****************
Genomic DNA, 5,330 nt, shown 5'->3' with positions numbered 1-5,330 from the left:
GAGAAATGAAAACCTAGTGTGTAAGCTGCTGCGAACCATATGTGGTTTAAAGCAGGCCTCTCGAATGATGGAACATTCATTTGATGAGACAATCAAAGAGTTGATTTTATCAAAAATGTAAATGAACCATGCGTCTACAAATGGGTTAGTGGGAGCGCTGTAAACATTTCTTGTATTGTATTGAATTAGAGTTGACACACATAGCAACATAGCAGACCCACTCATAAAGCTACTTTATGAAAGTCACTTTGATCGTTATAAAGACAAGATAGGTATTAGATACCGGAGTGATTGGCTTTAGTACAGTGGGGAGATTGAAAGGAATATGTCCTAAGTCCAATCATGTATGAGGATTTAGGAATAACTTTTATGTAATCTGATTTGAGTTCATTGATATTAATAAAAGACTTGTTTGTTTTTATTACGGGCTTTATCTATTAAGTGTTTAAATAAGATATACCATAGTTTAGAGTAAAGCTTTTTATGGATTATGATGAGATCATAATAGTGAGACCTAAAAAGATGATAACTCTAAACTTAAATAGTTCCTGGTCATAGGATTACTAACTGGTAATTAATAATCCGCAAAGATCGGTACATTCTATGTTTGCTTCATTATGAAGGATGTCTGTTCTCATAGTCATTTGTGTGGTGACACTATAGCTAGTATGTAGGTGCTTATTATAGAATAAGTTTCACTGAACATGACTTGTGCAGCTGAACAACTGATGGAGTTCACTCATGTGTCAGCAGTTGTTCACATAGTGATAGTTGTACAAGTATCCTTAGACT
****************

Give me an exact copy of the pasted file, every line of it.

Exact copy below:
Genomic DNA, 5,330 nt, shown 5'->3' with positions numbered 1-5,330 from the left:
GAGAAATGAAAACCTAGTGTGTAAGCTGCTGCGAACCATATGTGGTTTAAAGCAGGCCTCTCGAATGATGGAACATTCATTTGATGAGACAATCAAAGAGTTGATTTTATCAAAAATGTAAATGAACCATGCGTCTACAAATGGGTTAGTGGGAGCGCTGTAAACATTTCTTGTATTGTATTGAATTAGAGTTGACACACATAGCAACATAGCAGACCCACTCATAAAGCTACTTTATGAAAGTCACTTTGATCGTTATAAAGACAAGATAGGTATTAGATACCGGAGTGATTGGCTTTAGTACAGTGGGGAGATTGAAAGGAATATGTCCTAAGTCCAATCATGTATGAGGATTTAGGAATAACTTTTATGTAATCTGATTTGAGTTCATTGATATTAATAAAAGACTTGTTTGTTTTTATTACGGGCTTTATCTATTAAGTGTTTAAATAAGATATACCATAGTTTAGAGTAAAGCTTTTTATGGATTATGATGAGATCATAATAGTGAGACCTAAAAAGATGATAACTCTAAACTTAAATAGTTCCTGGTCATAGGATTACTAACTGGTAATTAATAATCCGCAAAGATCGGTACATTCTATGTTTGCTTCATTATGAAGGATGTCTGTTCTCATAGTCATTTGTGTGGTGACACTATAGCTAGTATGTAGGTGCTTATTATAGAATAAGTTTCACTGAACATGACTTGTGCAGCTGAACAACTGATGGAGTTCACTCATGTGTCAGCAGTTGTTCACATAGTGATAGTTGTACAAGTATCCTTAGACT